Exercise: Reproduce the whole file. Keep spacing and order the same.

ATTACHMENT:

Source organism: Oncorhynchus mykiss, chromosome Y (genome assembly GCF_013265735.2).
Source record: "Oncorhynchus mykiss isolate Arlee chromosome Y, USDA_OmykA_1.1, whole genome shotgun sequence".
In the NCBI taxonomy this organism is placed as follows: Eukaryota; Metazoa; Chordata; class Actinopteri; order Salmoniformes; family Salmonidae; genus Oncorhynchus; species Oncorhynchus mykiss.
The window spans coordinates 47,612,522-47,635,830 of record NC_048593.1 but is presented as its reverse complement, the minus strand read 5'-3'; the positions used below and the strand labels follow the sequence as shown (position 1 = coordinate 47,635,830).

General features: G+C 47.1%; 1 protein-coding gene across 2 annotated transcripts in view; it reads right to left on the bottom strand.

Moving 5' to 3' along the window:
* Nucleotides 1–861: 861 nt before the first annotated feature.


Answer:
Source organism: Oncorhynchus mykiss, chromosome Y (genome assembly GCF_013265735.2).
Source record: "Oncorhynchus mykiss isolate Arlee chromosome Y, USDA_OmykA_1.1, whole genome shotgun sequence".
In the NCBI taxonomy this organism is placed as follows: Eukaryota; Metazoa; Chordata; class Actinopteri; order Salmoniformes; family Salmonidae; genus Oncorhynchus; species Oncorhynchus mykiss.
The window spans coordinates 47,612,522-47,635,830 of record NC_048593.1 but is presented as its reverse complement, the minus strand read 5'-3'; the positions used below and the strand labels follow the sequence as shown (position 1 = coordinate 47,635,830).

General features: G+C 47.1%; 1 protein-coding gene across 2 annotated transcripts in view; it reads right to left on the bottom strand.

Moving 5' to 3' along the window:
* Nucleotides 1–861: 861 nt before the first annotated feature.